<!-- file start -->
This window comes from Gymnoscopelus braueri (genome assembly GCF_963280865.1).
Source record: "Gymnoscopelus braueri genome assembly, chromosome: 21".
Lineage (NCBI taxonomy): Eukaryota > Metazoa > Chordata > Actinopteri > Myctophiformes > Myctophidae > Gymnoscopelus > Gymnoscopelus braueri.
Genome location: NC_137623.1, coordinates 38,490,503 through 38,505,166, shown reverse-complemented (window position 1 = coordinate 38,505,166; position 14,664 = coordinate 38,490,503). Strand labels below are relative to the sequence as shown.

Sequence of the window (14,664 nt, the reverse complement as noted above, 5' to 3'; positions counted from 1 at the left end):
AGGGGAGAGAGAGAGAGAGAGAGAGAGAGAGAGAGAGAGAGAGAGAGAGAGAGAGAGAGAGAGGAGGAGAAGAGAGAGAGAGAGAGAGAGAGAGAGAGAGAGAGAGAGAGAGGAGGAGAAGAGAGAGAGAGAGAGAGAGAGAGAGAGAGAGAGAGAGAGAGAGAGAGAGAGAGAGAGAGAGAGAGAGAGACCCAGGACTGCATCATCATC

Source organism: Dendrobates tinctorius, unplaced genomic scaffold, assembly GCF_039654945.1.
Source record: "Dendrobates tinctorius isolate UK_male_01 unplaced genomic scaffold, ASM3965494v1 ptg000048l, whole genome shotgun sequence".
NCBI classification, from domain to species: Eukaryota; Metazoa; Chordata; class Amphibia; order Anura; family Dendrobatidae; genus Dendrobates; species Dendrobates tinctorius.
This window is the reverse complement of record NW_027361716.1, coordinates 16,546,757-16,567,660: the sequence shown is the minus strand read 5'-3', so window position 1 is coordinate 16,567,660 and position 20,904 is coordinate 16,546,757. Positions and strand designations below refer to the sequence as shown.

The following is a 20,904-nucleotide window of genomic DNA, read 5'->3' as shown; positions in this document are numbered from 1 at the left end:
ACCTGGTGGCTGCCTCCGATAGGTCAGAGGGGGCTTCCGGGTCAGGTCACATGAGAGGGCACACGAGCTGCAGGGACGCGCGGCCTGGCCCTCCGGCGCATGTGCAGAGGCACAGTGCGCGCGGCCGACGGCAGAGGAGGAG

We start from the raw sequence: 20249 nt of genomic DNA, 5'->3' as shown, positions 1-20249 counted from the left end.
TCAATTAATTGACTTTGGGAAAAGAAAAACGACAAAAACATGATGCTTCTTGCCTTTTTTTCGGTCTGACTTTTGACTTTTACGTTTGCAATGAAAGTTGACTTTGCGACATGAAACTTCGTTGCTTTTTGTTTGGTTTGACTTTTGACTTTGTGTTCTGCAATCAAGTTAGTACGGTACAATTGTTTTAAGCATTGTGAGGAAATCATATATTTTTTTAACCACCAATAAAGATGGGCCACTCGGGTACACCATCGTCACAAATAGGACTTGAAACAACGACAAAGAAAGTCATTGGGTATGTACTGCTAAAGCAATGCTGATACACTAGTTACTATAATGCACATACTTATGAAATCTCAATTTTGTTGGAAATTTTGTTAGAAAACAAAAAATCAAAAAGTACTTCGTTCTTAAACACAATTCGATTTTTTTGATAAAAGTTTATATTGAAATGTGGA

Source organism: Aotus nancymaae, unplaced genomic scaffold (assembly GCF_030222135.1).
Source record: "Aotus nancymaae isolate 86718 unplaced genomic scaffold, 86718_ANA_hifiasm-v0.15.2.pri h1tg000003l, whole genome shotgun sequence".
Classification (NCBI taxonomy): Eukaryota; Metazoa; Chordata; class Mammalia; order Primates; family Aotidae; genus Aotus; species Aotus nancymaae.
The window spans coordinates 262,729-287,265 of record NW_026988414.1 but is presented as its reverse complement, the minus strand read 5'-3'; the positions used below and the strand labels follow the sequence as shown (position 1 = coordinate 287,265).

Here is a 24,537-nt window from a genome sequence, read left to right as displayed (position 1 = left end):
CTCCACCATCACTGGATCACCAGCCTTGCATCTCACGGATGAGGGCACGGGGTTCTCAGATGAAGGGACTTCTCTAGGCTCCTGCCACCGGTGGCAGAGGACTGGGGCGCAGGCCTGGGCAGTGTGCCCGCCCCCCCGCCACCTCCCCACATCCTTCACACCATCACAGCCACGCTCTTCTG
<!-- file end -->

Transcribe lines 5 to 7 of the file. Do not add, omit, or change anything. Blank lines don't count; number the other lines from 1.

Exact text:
Sequence of the window (14,664 nt, the reverse complement as noted above, 5' to 3'; positions counted from 1 at the left end):
AGGGGAGAGAGAGAGAGAGAGAGAGAGAGAGAGAGAGAGAGAGAGAGAGAGAGAGAGAGAGAGGAGGAGAAGAGAGAGAGAGAGAGAGAGAGAGAGAGAGAGAGAGAGAGAGGAGGAGAAGAGAGAGAGAGAGAGAGAGAGAGAGAGAGAGAGAGAGAGAGAGAGAGAGAGAGAGAGAGAGAGAGAGAGACCCAGGACTGCATCATCATC

Source organism: Dendrobates tinctorius, unplaced genomic scaffold, assembly GCF_039654945.1.